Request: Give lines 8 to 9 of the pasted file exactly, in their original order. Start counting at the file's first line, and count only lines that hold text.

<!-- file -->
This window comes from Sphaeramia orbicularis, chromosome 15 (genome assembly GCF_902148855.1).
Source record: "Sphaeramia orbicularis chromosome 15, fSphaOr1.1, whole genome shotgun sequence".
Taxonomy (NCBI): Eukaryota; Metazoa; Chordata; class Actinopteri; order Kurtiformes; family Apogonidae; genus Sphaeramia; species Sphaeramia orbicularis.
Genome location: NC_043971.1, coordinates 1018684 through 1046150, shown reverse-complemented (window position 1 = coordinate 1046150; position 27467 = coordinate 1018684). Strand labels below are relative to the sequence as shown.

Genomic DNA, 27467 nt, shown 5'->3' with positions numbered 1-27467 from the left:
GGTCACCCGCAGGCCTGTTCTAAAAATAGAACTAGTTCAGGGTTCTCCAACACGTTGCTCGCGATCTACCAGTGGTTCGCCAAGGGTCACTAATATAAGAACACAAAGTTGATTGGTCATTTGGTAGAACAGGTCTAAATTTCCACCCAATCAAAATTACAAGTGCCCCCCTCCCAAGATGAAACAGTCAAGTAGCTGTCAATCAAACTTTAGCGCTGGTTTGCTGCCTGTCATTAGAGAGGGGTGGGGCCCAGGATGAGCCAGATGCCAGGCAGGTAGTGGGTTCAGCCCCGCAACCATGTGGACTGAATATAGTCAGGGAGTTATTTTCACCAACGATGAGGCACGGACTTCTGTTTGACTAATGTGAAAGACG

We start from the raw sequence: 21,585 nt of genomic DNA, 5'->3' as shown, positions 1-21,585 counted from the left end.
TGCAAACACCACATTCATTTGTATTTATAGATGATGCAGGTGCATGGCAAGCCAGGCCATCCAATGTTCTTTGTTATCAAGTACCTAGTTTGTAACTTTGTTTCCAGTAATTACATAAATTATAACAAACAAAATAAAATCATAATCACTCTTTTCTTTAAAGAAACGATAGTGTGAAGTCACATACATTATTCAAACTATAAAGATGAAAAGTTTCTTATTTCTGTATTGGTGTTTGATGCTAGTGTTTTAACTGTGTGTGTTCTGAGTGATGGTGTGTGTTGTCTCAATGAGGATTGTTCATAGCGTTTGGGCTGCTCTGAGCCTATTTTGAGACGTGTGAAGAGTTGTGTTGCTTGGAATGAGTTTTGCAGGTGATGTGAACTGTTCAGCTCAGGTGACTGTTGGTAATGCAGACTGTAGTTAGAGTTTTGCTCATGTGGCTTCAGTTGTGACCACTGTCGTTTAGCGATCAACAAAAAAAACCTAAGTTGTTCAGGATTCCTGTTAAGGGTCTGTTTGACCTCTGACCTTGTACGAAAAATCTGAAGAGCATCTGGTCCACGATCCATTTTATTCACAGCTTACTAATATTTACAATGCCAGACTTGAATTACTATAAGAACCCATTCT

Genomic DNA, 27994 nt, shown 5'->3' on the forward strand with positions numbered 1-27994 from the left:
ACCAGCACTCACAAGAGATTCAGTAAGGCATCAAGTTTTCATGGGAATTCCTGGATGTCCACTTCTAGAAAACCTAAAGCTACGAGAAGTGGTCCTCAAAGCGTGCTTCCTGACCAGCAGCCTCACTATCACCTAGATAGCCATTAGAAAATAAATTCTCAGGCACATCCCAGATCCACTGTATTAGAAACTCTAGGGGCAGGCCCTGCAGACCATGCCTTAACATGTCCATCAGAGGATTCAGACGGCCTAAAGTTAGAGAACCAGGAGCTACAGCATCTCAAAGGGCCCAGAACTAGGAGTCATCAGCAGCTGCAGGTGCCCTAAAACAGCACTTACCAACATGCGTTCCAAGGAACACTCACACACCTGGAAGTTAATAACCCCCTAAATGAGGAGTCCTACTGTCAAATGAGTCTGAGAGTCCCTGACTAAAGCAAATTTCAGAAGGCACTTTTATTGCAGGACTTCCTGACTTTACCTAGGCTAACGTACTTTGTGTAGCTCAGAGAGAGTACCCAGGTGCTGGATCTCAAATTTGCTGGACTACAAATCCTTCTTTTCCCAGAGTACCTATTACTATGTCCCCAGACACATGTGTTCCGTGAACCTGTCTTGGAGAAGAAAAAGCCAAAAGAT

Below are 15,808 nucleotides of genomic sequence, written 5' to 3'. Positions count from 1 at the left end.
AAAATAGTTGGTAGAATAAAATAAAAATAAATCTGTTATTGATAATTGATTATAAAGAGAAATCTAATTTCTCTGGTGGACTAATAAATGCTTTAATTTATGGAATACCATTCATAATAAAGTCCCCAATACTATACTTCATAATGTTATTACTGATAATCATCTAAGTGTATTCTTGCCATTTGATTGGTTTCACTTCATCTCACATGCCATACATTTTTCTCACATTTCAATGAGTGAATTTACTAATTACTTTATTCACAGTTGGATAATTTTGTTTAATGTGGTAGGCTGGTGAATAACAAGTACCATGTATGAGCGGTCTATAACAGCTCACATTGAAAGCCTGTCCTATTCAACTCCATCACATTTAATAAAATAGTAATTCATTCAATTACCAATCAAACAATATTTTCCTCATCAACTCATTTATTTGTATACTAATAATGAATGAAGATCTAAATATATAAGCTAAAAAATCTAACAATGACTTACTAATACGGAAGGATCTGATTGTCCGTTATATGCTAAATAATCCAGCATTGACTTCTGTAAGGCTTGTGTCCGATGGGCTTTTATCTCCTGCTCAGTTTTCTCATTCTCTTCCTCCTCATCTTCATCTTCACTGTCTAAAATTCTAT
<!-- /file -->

TGCAAACACCACATTCATTTGTATTTATAGATGATGCAGGTGCATGGCAAGCCAGGCCATCCAATGTTCTTTGTTATCAAGTACCTAGTTTGTAACTTTGTTTCCAGTAATTACATAAATTATAACAAACAAAATAAAATCATAATCACTCTTTTCTTTAAAGAAACGATAGTGTGAAGTCACATACATTATTCAAACTATAAAGATGAAAAGTTTCTTATTTCTGTATTGGTGTTTGATGCTAGTGTTTTAACTGTGTGTGTTCTGAGTGATGGTGTGTGTTGTCTCAATGAGGATTGTTCATAGCGTTTGGGCTGCTCTGAGCCTATTTTGAGACGTGTGAAGAGTTGTGTTGCTTGGAATGAGTTTTGCAGGTGATGTGAACTGTTCAGCTCAGGTGACTGTTGGTAATGCAGACTGTAGTTAGAGTTTTGCTCATGTGGCTTCAGTTGTGACCACTGTCGTTTAGCGATCAACAAAAAAAACCTAAGTTGTTCAGGATTCCTGTTAAGGGTCTGTTTGACCTCTGACCTTGTACGAAAAATCTGAAGAGCATCTGGTCCACGATCCATTTTATTCACAGCTTACTAATATTTACAATGCCAGACTTGAATTACTATAAGAACCCATTCT

Genomic DNA, 27994 nt, shown 5'->3' on the forward strand with positions numbered 1-27994 from the left: